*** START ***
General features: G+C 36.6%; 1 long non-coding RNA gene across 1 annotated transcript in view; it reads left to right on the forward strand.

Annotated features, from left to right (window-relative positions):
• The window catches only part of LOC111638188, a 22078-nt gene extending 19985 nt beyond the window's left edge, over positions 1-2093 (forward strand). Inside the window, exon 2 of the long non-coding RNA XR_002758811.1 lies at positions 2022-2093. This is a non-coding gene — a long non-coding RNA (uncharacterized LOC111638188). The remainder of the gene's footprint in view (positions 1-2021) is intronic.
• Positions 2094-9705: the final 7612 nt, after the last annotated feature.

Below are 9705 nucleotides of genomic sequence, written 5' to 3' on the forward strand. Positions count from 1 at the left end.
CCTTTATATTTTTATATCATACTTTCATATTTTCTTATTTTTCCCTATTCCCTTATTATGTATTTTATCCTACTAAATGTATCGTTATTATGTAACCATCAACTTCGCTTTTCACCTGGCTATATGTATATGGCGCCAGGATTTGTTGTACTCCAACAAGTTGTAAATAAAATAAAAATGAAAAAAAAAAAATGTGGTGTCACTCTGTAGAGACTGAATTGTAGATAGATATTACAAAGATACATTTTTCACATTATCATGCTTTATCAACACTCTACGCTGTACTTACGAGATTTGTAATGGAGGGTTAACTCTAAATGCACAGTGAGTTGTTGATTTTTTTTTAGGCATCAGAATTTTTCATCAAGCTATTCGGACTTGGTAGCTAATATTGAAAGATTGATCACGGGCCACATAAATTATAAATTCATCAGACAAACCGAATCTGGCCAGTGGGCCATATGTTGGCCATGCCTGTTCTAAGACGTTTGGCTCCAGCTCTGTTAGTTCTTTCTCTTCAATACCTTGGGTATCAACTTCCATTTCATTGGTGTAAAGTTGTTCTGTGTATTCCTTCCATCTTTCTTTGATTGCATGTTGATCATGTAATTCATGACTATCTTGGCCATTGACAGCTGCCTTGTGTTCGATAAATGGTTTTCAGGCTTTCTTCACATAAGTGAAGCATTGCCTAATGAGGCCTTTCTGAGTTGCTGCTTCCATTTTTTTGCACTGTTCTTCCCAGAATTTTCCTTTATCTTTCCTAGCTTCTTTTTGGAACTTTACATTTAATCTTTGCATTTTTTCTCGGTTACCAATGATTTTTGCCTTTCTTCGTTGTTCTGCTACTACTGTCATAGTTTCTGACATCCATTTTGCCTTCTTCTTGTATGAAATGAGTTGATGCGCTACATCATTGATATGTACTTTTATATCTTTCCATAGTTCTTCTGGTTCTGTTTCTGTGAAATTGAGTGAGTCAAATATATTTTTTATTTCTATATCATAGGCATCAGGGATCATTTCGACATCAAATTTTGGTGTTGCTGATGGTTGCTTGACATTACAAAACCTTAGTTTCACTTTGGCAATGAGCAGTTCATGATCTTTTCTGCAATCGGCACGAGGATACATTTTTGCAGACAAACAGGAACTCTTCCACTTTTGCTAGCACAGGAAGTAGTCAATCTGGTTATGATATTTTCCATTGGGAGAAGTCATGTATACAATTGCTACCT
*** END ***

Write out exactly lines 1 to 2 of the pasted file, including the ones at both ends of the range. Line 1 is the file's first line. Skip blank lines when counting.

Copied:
General features: G+C 36.6%; 1 long non-coding RNA gene across 1 annotated transcript in view; it reads left to right on the forward strand.

Annotated features, from left to right (window-relative positions):